For my final project, I created a suite of Windows, Mac, and Linux keyboard layouts for the Rohingya Hanifi script. I felt this project could be useful to the community because the Rohingya are currently a displaced refugee population with very low literacy rates. A keyboard layout could make literacy (and computer literacy) education easier, as well as lightening the load on Rohingya interpreters, who, according to Translators without Borders, are in high demand right now and often work in stressful and even traumatizing conditions.
See the poster for a visual representation of the layout, as well as references and other information:
Evaluating my project was not straightforward because I could not locate a standard set of criteria as to what constitutes a successful keyboard layout. Measuring the efficiency of a layout directly appears to be quite difficult, especially in the absence of a collaborator who can read and type the language and script for which the layout was designed. Instead, I decided to propose some criteria of my own and then consider how well my layout fulfills them. These are just preliminary guidelines, and I hope others will expand upon them in the future.
- Does the layout contain the necessary characters for writing in the language? Yes
- Is the layout sensibly organized (i.e., all numbers on the same row)? Yes
- Does the layout resemble layouts the population might already be familiar with? Judging from low literacy rates, most Rohingya are likely not familiar with any keyboard layouts
- Does the layout avoid sensitive political implications? At least moreso than basing it on Bangla or Burmese (implying that Rohingya is just a variety of Bangla could be bad because that's one of the arguments the Myanmar government and others have used to assert that the Rohingya are illegal interlopers from Bangladesh)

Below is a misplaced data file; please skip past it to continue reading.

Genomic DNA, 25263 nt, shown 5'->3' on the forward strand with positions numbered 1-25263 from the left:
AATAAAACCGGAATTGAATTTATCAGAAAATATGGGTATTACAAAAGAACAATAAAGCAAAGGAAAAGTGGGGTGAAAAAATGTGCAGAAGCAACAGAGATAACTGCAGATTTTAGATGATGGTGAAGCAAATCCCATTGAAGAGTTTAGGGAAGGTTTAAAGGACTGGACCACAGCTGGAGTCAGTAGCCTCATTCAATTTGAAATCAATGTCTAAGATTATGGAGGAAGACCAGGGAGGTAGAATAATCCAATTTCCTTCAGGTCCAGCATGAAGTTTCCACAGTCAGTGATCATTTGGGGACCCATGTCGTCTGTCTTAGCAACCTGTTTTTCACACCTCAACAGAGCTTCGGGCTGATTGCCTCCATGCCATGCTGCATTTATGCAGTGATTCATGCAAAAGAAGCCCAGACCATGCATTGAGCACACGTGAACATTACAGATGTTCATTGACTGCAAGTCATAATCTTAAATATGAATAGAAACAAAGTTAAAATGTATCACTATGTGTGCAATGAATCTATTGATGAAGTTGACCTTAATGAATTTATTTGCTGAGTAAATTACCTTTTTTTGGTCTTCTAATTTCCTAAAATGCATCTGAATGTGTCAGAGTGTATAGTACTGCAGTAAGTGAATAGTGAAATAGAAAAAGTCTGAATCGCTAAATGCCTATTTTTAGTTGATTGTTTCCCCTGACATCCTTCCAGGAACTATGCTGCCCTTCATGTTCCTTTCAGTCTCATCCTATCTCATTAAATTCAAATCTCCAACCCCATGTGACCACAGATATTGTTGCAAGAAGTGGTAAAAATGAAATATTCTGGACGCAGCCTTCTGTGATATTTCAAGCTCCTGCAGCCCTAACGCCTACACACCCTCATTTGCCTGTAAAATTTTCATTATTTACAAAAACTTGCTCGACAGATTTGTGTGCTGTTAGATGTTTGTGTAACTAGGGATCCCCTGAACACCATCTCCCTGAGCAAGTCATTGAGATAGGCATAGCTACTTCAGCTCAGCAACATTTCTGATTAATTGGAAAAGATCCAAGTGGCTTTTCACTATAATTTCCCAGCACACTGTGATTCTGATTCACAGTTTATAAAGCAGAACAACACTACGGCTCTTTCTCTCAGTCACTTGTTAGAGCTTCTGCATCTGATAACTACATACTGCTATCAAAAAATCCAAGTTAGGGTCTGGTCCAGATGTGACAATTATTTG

- Does the layout offer easy access to frequently-used characters? Yes, comma and period are accessible with one keystroke (that said, I don't have data about which Hanifi characters are most common in Rohingya texts)
- Since Rohingya characters will not be added to the Unicode Standard until June 5, 2018 and the fonts are not yet implemented, everything will just show up as boxes until then
- We should have better ways of evaluating the efficiency and suitability of keyboard layouts
- The Windows keyboard layout is listed under Romanian (Moldova) due to system limitations (i.e., there is no Rohingya option in the language field of Microsoft Keyboard Layout Creator, so I just went with a completely unrelated language whose name also happens to begin with "Ro," with apologies to both language communities)
- You have to change a random obscure setting to get the layout to show up in Windows 10 (this is detailed in the INSTALL file)
- Should retired/variant glyphs be included in the keyboard? Pandey's proposed Unicode block includes several characters that are stylistic variants or no longer used
- Danger of appearing to promote one script over the other
- Should vowel signs be more accessible? Although they are not considered full letters, they are obligatory, unlike in Arabic
Mahmood, Syed S., Emily Wroe, Arlan Fuller, & Jennifer Leaning. 2017. The Rohingya people of Myanmar: Health, human rights, and identity. Lancet 389: 1841-1850. Amsterdam: Elsevier.
Pandey, Anshuman. 2016. Revised proposal to include Hanifi Rohingya in Unicode. Unicode Technical Committee Document Registry. https://www.unicode.org/L2/L2016/16311r-hanifi-rohingya.pdf.
Translators without Borders. 2017. Rohingya Zuban: A Translators without Borders rapid assessment of language barriers in the Cox's Bazar refugee response. https://translatorswithoutborders.org/rohingya-zuban/ (6 Feb., 2018.)